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Fernandina Beach

Main Beach in Fernandina Beach, Florida
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Fernandina Beach is a wonderful, well-preserved town at the north end of Amelia Island, which is Florida’s most northern barrier island. So it’s also Florida’s first beach town! This is the beginning of what many call the “First Coast,” a part of Florida’s northeast that is mainly overlooked by tourists as they zoom down I-95 toward South Florida.

And just because it is the northernmost town on Florida’s East Coast, well, don’t let that stop you from putting Fernandina Beach on your itinerary.

Victorian Style home in Fernandina Beach, FloridaYes, it is still Florida and way south of the Deep South cities of Savannah and Charleston. But if you want to see some of quickly vanishing “Old Florida” don’t hesitate to detour off the main drag and check out Fernandina Beach for as long as your time permits. Some stay a week or more.

History abounds here. Fernandina Beach and well, all of Amelia Island, is the only place in the USA to have been ruled by eight flags. The main ones are France, Spain, England, and the United States, but a few odd ones have flown over her as well.

Cross-State Railroad in Fernandina Beach, FloridaThe town really appeared on the map with the advent of the cross-state railroad in 1861, which ran from Fernandina to Cedar Key. You can see that wealth today in the Victorian architecture. Hotels and homes went up everywhere, mainly by the port and river. Henry Flagler‘s East Coast Railway started transporting more wealthy tourists to South Florida and soon Fernandina Beach had to change another industry to sustain itself.

It turned to shrimp fishing, and in fact, the first modern shrimping trawlers started offshore here in 1913. They still dock down at City Marina and go out everyday. Shrimping lead to oyster harvesting and with that canneries opened here. Paper mills are found around Fernandina Beach which did help them through the Great Depression, but wow…they are smelly! Unfortunately the toxins from the plants have made the waterways here one of the worst in the United States.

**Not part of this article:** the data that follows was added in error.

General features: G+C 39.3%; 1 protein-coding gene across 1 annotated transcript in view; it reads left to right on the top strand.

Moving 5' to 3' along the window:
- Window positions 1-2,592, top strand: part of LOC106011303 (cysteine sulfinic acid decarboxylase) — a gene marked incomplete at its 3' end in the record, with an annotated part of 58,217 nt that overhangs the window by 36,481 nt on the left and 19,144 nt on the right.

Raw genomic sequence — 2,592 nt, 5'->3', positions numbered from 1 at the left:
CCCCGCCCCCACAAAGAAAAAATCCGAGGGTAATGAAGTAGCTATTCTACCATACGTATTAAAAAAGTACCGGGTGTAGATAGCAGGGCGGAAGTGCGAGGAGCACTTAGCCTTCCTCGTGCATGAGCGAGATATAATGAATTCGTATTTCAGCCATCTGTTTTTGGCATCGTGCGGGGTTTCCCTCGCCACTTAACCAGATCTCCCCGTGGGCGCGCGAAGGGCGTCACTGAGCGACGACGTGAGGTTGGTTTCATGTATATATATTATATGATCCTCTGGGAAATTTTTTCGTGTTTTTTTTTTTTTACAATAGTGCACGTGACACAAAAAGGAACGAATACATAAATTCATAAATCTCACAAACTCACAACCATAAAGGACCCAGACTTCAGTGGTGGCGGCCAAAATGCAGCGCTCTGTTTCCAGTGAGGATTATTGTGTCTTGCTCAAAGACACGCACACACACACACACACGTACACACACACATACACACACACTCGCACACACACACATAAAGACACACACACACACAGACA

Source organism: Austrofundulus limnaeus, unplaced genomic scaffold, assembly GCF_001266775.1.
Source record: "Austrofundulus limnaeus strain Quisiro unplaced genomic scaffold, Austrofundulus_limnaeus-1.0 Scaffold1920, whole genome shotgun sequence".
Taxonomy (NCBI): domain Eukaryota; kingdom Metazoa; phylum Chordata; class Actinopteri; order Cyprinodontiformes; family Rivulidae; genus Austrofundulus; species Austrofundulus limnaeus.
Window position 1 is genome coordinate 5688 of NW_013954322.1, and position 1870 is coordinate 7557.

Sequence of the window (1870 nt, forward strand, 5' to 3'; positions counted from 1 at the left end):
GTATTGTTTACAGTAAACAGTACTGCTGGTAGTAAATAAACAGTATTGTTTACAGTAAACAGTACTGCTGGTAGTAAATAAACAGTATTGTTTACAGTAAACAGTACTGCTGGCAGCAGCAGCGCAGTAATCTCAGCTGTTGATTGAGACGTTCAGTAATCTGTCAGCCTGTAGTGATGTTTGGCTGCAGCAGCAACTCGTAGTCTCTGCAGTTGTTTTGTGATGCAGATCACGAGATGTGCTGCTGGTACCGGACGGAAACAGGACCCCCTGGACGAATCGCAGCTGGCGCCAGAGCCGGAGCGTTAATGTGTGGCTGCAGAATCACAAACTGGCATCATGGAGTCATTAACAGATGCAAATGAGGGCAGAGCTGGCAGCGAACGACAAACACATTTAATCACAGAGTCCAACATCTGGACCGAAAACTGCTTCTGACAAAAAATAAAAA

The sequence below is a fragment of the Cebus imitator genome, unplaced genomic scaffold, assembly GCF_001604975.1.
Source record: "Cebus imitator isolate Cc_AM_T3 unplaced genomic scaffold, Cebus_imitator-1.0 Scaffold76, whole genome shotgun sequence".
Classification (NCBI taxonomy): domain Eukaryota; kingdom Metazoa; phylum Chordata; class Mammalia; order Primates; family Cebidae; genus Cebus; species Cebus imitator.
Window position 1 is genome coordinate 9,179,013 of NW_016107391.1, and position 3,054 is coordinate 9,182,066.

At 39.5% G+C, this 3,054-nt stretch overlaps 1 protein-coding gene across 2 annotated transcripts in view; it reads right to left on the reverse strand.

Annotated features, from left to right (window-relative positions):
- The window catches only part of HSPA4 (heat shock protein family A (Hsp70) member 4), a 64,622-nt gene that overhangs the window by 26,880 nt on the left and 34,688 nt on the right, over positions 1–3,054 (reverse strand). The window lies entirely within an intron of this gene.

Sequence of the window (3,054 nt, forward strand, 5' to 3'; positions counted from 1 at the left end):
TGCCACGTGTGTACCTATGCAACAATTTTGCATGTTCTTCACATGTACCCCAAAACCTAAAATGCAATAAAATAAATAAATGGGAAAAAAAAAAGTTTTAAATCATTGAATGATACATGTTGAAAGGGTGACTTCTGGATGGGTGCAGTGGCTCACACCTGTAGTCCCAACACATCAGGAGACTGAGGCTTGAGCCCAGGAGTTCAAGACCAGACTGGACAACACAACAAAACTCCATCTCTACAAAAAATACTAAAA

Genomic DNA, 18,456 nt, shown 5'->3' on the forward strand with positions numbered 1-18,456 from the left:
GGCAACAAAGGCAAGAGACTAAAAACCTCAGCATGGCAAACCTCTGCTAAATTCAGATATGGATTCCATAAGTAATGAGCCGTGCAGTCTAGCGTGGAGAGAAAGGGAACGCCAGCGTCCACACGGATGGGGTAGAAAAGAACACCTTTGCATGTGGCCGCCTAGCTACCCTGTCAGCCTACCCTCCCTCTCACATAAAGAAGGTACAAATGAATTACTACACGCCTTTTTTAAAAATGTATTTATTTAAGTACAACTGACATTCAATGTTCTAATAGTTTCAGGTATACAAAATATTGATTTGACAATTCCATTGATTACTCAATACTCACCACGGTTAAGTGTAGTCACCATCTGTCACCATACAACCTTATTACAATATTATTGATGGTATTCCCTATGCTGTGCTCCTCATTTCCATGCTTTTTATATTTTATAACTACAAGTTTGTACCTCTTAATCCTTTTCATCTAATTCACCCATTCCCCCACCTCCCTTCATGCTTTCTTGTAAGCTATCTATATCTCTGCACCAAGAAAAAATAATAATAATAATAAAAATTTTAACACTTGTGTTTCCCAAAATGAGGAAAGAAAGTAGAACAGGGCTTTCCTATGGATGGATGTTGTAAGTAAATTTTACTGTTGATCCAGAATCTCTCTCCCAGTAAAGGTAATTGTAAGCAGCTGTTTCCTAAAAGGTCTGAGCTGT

Fernandina’s pristine beaches lie a mile from the town center. Just head east on Centre Streetwhich turns into Atlantic Avenue (around 8th Street) and you’ll end up at Main Beach. There is a lot of parking and full facilities here with four lifeguard stands and a nice playground. So most visitors, especially those with kids, gravitate toward Main Beach.

It’s all the same long beach, running from Fort Clinch State Park, but does narrow at Main Beach, made larger by a man made riprap and a seawall. The sand here has more shell content than Fort Clinch, but as you go further down Amelia Island, the beach again widens.

Main Beach, Fernandina Beach, FloridaAny town with Beach in its name should live up to that, and Fernandina does, with some 4.5 miles of the sandy stuff and 21 beach access points from the main road. You’ll see the signs where public access is available.

You can’t surf at Main Beach, because of the crowds, but you can at Sadler Road and Fletcher Avenue (Highway A1A) where waves are much better anyway.

For the best beach access in town, find Peter’s Point, just south of Main Beach. It’s about the same width and has good facilities. Peter’s Point will be less crowded, too. In fact, if you find any beach too crowded, head south. It gets better and better.

Beach Index:

Main Beach
Location: Highway A1A (Fletcher Avenue) at Trout Street (Wolf Park)
Parking: free parking
Hours: 8 AM to 9 PM
Facilities: lifeguards (seasonal), restrooms, picnic tables, a playground, and showers.
Phone: 1-904-277-7350

South Fernandina Beach Accesses
Location: There are 21 of these at the end of streets that dead-end at the beach.
Parking: limited free parking
Hours: 8 AM to 9 PM
Facilities: none
Phone: Fernandina Beach Parks and Recreation Department 1-904-277-7350. If you want to drive on the beach, get a permit at the Nassau County Courthouse (and some stores.)

Peter’s Point Access
Location: south end of Fletcher Avenue (Highway A1A), just outside the city limits.
Parking: free
Hours: none posted
Facilities: lifeguards (seasonal), restrooms, picnic tables, and showers
Contact: Nassau County Recreation Department 1-904-321-5790

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